North Carolina residents who have an IRA may designate a beneficiary to the account or otherwise include it in an estate plan. How it is accounted for generally depends on who it is going to. It could go to a spouse, which may be beneficial because he or she can simply put the money into his or her own account. Giving the money to a spouse may also be beneficial because that person can delay withdrawals until age 70 1/2.
However, those who don't have spouses significantly younger than age 70 1/2 may be better off transferring the account to a child or grandchild. This is because future generations may benefit from being able to stretch tax benefits throughout their entire lifetime. It is important to note that the "stretch IRA" may not be around in the future because not many people know about it.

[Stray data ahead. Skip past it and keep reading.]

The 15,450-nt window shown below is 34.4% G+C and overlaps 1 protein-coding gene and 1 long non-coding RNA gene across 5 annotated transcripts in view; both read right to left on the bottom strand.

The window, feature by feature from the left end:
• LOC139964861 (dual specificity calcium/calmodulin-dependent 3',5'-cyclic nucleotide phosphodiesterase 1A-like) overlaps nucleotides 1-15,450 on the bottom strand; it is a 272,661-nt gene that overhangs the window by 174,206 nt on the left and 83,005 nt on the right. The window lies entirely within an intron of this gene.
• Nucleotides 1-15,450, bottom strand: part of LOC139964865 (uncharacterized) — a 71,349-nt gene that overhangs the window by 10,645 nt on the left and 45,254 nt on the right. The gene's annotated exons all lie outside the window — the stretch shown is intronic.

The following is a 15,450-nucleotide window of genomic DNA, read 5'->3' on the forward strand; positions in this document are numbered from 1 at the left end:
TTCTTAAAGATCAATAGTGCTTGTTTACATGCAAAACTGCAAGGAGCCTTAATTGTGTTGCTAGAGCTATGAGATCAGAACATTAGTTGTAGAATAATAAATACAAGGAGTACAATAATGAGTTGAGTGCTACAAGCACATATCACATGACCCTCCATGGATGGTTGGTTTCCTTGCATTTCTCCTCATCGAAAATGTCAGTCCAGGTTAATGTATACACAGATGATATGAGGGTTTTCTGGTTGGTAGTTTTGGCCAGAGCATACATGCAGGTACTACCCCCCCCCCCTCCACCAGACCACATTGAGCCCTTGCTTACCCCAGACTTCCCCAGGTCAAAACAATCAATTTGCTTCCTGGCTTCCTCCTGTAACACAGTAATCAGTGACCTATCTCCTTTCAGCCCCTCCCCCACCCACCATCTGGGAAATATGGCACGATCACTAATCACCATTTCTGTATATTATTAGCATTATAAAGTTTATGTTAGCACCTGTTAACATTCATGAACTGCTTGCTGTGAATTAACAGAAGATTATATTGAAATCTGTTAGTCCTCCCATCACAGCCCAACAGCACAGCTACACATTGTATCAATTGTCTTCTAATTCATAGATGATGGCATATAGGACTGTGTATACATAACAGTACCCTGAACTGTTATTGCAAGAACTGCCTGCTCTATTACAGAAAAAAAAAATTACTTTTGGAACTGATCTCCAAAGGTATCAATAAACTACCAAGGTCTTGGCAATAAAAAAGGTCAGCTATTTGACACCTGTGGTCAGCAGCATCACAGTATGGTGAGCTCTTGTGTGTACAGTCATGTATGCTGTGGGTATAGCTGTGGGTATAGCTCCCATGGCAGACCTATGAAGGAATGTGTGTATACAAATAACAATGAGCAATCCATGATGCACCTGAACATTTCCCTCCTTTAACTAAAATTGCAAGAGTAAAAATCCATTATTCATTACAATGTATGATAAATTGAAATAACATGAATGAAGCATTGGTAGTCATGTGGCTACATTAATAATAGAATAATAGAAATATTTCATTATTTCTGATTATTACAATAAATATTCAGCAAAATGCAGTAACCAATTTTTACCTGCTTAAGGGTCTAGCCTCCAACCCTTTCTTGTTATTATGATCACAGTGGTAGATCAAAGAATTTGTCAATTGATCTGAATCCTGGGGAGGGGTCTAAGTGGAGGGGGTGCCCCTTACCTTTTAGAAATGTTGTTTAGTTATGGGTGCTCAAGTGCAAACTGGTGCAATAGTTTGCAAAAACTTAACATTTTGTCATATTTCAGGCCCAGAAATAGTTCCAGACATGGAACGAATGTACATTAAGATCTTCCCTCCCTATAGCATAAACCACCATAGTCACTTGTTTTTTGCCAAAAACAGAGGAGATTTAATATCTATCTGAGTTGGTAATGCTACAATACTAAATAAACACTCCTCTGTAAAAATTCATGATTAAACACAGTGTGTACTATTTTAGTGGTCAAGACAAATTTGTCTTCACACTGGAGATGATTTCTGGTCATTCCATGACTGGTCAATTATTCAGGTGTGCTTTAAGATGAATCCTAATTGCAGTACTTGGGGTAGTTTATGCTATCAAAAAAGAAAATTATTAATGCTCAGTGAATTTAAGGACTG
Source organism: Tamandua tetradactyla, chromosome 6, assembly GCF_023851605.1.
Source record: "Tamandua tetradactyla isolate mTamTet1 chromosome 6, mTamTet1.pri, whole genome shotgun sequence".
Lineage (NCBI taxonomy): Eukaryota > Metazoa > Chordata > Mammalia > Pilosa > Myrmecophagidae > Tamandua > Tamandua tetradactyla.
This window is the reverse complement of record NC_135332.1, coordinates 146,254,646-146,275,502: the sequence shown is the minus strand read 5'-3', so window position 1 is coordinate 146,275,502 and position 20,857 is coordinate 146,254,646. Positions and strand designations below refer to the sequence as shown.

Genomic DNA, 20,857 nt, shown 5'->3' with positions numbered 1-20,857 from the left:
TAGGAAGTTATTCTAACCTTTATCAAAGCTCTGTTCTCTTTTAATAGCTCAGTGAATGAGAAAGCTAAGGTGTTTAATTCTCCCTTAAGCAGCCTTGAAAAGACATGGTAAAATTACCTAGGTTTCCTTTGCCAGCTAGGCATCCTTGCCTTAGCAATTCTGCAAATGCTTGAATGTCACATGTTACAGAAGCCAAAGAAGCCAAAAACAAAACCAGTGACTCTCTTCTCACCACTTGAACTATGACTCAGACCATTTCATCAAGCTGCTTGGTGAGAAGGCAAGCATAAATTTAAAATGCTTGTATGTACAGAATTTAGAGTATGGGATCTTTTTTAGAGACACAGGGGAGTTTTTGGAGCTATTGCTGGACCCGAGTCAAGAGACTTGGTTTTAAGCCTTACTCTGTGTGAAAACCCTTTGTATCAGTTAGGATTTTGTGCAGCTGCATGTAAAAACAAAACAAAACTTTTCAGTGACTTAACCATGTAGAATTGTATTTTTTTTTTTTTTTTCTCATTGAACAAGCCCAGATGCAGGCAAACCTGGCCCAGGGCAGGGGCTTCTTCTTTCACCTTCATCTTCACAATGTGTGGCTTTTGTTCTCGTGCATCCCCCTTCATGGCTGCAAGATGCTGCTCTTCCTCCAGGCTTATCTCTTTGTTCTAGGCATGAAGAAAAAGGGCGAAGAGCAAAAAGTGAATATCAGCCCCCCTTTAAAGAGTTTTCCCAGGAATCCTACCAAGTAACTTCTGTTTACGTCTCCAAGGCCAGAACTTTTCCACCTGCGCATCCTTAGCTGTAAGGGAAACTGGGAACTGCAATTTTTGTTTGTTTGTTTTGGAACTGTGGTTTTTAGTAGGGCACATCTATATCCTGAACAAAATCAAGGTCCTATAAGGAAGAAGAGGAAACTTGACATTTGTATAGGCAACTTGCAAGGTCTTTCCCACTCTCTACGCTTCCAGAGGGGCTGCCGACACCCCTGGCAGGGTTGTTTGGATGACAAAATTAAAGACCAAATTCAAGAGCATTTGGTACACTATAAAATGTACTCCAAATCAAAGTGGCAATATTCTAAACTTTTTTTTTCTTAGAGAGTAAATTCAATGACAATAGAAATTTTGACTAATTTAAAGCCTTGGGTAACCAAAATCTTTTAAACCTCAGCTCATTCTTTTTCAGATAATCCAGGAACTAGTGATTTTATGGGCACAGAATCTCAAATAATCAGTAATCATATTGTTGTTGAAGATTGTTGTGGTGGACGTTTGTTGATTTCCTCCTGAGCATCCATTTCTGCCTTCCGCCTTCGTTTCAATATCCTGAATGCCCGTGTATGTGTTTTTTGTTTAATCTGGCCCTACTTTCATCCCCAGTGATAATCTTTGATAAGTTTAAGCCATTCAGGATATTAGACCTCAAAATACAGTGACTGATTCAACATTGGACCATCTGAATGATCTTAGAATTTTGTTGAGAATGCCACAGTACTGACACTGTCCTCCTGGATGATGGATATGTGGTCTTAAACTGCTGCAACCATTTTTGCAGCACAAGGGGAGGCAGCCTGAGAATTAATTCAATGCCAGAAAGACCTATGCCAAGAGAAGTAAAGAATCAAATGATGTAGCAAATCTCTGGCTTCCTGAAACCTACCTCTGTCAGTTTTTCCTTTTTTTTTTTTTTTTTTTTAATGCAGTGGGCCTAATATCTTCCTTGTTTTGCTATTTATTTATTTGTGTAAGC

Anyone who is planning on transferring IRA assets to someone who is too young to manage the money themselves should consider a trust. This may also be ideal for parents or grandparents with children or grandchildren with special needs as the trust can be the beneficiary. That would allow the money to be held outside of the estate, which may allow the person with special needs to retain the inheritance and not lose out on government benefits.
An IRA may allow an individual to name a beneficiary simply by writing that person's name on a form. An charitable group may also be named as a beneficiary if desired. An attorney may be able to help a person name a beneficiary or review a current designation to see if it is still appropriate. By making a beneficiary designation, it may make it easier to transfer the asset after passing on.